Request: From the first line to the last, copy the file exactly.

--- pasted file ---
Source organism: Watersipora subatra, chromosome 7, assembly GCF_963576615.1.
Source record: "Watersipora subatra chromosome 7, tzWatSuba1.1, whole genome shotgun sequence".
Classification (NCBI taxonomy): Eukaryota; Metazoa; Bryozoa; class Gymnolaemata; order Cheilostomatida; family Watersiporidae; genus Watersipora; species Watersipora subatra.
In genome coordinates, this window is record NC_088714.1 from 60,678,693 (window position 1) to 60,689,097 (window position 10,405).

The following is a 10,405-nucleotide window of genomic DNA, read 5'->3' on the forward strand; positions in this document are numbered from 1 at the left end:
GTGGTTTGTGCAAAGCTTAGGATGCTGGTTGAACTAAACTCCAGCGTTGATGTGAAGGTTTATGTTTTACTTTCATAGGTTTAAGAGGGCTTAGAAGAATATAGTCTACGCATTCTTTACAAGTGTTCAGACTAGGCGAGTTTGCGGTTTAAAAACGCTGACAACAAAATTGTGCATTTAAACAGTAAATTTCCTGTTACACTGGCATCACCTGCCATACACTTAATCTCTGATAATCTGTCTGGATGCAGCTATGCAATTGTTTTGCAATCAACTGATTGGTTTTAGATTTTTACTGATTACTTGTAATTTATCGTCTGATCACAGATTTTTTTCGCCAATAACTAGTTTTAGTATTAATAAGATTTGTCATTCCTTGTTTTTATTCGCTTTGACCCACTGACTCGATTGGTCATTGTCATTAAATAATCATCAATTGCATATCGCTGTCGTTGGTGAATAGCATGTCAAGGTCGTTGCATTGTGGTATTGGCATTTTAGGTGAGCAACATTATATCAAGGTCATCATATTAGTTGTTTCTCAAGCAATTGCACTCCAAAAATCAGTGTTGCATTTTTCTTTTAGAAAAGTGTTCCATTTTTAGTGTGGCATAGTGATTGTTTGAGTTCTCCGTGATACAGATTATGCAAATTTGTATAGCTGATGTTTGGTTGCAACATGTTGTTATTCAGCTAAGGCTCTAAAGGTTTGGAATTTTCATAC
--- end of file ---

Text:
Source organism: Watersipora subatra, chromosome 7, assembly GCF_963576615.1.
Source record: "Watersipora subatra chromosome 7, tzWatSuba1.1, whole genome shotgun sequence".
Classification (NCBI taxonomy): Eukaryota; Metazoa; Bryozoa; class Gymnolaemata; order Cheilostomatida; family Watersiporidae; genus Watersipora; species Watersipora subatra.
In genome coordinates, this window is record NC_088714.1 from 60,678,693 (window position 1) to 60,689,097 (window position 10,405).

The following is a 10,405-nucleotide window of genomic DNA, read 5'->3' on the forward strand; positions in this document are numbered from 1 at the left end:
GTGGTTTGTGCAAAGCTTAGGATGCTGGTTGAACTAAACTCCAGCGTTGATGTGAAGGTTTATGTTTTACTTTCATAGGTTTAAGAGGGCTTAGAAGAATATAGTCTACGCATTCTTTACAAGTGTTCAGACTAGGCGAGTTTGCGGTTTAAAAACGCTGACAACAAAATTGTGCATTTAAACAGTAAATTTCCTGTTACACTGGCATCACCTGCCATACACTTAATCTCTGATAATCTGTCTGGATGCAGCTATGCAATTGTTTTGCAATCAACTGATTGGTTTTAGATTTTTACTGATTACTTGTAATTTATCGTCTGATCACAGATTTTTTTCGCCAATAACTAGTTTTAGTATTAATAAGATTTGTCATTCCTTGTTTTTATTCGCTTTGACCCACTGACTCGATTGGTCATTGTCATTAAATAATCATCAATTGCATATCGCTGTCGTTGGTGAATAGCATGTCAAGGTCGTTGCATTGTGGTATTGGCATTTTAGGTGAGCAACATTATATCAAGGTCATCATATTAGTTGTTTCTCAAGCAATTGCACTCCAAAAATCAGTGTTGCATTTTTCTTTTAGAAAAGTGTTCCATTTTTAGTGTGGCATAGTGATTGTTTGAGTTCTCCGTGATACAGATTATGCAAATTTGTATAGCTGATGTTTGGTTGCAACATGTTGTTATTCAGCTAAGGCTCTAAAGGTTTGGAATTTTCATAC